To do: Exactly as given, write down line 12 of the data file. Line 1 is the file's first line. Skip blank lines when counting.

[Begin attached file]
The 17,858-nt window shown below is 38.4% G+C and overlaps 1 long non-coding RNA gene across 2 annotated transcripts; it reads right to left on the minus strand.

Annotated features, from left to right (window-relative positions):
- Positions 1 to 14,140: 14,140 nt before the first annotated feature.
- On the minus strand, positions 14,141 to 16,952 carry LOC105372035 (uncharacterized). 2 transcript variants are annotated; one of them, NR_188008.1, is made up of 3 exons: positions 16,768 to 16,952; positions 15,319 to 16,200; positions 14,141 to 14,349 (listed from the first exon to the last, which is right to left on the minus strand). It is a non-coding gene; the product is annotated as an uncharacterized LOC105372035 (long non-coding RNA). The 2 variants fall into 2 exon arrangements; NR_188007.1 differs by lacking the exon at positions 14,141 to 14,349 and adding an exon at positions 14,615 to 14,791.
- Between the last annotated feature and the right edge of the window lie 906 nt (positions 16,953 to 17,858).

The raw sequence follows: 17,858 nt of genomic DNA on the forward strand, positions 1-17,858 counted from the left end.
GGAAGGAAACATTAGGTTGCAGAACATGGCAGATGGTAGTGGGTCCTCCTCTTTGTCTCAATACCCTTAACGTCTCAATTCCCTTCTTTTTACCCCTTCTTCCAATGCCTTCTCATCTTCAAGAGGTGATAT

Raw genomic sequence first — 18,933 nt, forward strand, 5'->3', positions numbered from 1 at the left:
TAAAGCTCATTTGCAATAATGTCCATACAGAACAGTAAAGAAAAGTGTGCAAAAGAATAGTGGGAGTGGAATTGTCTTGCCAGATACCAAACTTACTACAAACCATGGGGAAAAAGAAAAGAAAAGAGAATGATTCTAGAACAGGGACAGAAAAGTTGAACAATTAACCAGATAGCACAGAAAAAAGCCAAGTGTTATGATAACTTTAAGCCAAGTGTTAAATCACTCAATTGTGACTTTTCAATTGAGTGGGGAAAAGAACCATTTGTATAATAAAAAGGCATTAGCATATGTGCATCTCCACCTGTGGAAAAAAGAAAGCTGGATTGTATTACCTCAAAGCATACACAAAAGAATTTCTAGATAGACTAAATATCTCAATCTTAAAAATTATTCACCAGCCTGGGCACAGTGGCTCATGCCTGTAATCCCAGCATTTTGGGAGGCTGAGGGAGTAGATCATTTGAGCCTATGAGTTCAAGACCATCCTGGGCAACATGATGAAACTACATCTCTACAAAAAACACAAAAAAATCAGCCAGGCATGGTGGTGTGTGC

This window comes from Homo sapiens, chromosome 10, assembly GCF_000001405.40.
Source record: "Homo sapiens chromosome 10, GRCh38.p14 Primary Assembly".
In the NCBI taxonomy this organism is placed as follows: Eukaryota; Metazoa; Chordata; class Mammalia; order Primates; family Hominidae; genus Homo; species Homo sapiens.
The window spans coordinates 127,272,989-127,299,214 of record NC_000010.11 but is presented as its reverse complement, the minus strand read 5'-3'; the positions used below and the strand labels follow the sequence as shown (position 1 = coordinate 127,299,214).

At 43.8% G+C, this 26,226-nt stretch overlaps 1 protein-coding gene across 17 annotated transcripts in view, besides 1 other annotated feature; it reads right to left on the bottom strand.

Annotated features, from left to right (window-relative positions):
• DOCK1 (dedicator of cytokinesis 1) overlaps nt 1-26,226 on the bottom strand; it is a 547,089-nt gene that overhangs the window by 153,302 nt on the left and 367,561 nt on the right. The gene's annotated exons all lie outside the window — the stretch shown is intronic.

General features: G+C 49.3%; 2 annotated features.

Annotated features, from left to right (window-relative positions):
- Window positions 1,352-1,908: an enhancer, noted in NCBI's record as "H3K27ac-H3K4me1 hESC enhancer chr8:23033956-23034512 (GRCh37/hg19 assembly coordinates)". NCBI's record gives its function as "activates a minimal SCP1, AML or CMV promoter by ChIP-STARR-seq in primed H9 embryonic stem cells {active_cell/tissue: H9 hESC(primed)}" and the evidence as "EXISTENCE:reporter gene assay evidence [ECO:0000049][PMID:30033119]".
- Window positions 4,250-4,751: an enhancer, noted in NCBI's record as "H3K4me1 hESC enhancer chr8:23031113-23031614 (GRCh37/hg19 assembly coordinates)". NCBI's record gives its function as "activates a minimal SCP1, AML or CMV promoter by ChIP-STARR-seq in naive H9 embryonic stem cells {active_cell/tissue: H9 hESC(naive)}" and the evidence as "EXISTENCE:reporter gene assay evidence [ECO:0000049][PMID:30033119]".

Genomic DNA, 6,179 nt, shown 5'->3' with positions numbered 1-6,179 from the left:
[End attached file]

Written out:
In the NCBI taxonomy this organism is placed as follows: Eukaryota; Metazoa; Chordata; class Mammalia; order Primates; family Hominidae; genus Homo; species Homo sapiens.